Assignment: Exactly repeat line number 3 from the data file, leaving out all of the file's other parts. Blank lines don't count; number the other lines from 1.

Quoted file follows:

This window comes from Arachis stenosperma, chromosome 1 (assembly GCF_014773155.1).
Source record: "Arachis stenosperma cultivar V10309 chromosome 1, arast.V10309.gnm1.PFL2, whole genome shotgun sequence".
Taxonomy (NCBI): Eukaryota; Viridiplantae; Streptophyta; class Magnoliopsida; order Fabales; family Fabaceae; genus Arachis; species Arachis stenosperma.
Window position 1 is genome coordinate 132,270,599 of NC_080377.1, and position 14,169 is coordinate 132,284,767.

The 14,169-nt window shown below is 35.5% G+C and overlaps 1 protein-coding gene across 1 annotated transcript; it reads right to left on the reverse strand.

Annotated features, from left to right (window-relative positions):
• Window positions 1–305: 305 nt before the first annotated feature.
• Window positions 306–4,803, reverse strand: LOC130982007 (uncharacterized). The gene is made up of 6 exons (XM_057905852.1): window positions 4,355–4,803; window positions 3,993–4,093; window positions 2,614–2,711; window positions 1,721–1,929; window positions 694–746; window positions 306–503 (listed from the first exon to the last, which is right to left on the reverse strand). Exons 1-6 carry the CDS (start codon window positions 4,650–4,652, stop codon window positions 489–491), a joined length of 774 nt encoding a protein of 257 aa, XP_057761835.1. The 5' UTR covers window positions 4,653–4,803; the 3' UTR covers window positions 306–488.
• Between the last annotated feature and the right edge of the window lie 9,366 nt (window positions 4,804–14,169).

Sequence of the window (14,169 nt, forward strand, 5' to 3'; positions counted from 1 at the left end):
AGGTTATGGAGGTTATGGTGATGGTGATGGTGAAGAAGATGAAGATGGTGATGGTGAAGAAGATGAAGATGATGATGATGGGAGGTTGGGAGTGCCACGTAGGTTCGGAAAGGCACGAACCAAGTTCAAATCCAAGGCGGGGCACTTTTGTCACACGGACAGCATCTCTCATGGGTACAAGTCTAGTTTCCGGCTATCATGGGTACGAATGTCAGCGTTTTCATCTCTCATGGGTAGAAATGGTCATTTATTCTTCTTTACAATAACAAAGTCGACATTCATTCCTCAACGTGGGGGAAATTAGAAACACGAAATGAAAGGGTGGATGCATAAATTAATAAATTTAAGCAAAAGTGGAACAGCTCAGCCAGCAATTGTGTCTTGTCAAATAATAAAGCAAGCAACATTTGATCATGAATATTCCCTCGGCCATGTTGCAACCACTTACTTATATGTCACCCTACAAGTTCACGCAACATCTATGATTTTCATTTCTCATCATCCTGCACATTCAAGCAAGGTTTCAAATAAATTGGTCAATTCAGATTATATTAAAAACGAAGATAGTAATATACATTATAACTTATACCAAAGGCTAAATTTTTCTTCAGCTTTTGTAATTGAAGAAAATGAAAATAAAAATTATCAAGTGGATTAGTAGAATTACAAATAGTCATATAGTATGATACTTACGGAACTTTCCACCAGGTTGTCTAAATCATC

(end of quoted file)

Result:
Taxonomy (NCBI): Eukaryota; Viridiplantae; Streptophyta; class Magnoliopsida; order Fabales; family Fabaceae; genus Arachis; species Arachis stenosperma.